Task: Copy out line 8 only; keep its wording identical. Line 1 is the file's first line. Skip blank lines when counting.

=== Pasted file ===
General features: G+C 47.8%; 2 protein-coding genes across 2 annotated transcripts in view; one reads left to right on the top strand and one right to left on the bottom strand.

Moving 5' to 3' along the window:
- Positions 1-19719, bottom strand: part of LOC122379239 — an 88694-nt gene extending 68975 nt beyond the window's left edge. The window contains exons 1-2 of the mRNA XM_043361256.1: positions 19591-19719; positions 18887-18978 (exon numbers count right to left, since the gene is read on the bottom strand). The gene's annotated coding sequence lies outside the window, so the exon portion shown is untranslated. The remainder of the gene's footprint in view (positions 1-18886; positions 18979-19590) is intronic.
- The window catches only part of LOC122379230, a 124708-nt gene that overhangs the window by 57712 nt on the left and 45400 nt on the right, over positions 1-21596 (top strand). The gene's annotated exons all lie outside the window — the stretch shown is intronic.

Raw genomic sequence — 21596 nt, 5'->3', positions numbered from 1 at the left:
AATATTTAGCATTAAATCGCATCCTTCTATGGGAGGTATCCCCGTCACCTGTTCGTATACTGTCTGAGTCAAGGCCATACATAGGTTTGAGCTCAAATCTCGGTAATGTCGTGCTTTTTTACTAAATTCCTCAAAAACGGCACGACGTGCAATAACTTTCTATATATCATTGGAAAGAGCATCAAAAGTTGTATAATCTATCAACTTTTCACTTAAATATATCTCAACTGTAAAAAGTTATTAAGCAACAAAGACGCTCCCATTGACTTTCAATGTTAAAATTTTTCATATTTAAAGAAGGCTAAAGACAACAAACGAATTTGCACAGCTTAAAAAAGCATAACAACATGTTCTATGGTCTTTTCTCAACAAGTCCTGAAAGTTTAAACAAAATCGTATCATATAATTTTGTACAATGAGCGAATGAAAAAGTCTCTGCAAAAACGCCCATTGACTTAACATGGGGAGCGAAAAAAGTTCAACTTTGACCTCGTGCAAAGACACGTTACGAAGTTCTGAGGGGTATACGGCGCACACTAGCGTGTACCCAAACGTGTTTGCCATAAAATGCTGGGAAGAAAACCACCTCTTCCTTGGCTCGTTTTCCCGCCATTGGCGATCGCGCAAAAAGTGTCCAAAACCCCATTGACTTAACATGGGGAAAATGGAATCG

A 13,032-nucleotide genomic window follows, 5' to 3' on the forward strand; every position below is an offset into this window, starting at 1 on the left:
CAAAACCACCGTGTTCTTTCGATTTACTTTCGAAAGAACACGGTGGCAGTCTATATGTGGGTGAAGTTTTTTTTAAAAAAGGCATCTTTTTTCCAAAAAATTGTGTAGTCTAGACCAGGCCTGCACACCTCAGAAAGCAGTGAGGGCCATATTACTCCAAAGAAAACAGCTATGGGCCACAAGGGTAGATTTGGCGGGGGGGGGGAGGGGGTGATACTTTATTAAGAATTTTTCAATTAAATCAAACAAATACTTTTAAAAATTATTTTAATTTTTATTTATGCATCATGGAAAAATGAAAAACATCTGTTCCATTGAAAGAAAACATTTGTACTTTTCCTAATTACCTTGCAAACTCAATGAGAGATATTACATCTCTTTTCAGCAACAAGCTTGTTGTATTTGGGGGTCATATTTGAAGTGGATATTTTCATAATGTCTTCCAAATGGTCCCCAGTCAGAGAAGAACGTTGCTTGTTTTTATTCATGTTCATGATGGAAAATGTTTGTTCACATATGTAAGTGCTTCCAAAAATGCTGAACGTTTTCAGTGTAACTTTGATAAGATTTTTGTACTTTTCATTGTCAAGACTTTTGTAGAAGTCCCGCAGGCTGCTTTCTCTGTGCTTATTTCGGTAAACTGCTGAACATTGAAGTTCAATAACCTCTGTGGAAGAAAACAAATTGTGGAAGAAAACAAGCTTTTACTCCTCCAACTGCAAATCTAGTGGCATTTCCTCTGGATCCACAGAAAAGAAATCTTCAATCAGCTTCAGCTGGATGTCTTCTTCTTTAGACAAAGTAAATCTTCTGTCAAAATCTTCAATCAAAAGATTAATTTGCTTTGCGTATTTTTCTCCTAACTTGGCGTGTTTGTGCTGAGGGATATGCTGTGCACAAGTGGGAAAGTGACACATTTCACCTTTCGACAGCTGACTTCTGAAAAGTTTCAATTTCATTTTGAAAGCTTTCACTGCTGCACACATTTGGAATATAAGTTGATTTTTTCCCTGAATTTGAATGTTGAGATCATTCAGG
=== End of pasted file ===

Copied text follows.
CAAAACCACCGTGTTCTTTCGATTTACTTTCGAAAGAACACGGTGGCAGTCTATATGTGGGTGAAGTTTTTTTTAAAAAAGGCATCTTTTTTCCAAAAAATTGTGTAGTCTAGACCAGGCCTGCACACCTCAGAAAGCAGTGAGGGCCATATTACTCCAAAGAAAACAGCTATGGGCCACAAGGGTAGATTTGGCGGGGGGGGGGAGGGGGTGATACTTTATTAAGAATTTTTCAATTAAATCAAACAAATACTTTTAAAAATTATTTTAATTTTTATTTATGCATCATGGAAAAATGAAAAACATCTGTTCCATTGAAAGAAAACATTTGTACTTTTCCTAATTACCTTGCAAACTCAATGAGAGATATTACATCTCTTTTCAGCAACAAGCTTGTTGTATTTGGGGGTCATATTTGAAGTGGATATTTTCATAATGTCTTCCAAATGGTCCCCAGTCAGAGAAGAACGTTGCTTGTTTTTATTCATGTTCATGATGGAAAATGTTTGTTCACATATGTAAGTGCTTCCAAAAATGCTGAACGTTTTCAGTGTAACTTTGATAAGATTTTTGTACTTTTCATTGTCAAGACTTTTGTAGAAGTCCCGCAGGCTGCTTTCTCTGTGCTTATTTCGGTAAACTGCTGAACATTGAAGTTCAATAACCTCTGTGGAAGAAAACAAATTGTGGAAGAAAACAAGCTTTTACTCCTCCAACTGCAAATCTAGTGGCATTTCCTCTGGATCCACAGAAAAGAAATCTTCAATCAGCTTCAGCTGGATGTCTTCTTCTTTAGACAAAGTAAATCTTCTGTCAAAATCTTCAATCAAAAGATTAATTTGCTTTGCGTATTTTTCTCCTAACTTGGCGTGTTTGTGCTGAGGGATATGCTGTGCACAAGTGGGAAAGTGACACATTTCACCTTTCGACAGCTGACTTCTGAAAAGTTTCAATTTCATTTTGAAAGCTTTCACTGCTGCACACATTTGGAATATAAGTTGATTTTTTCCCTGAATTTGAATGTTGAGATCATTCAGG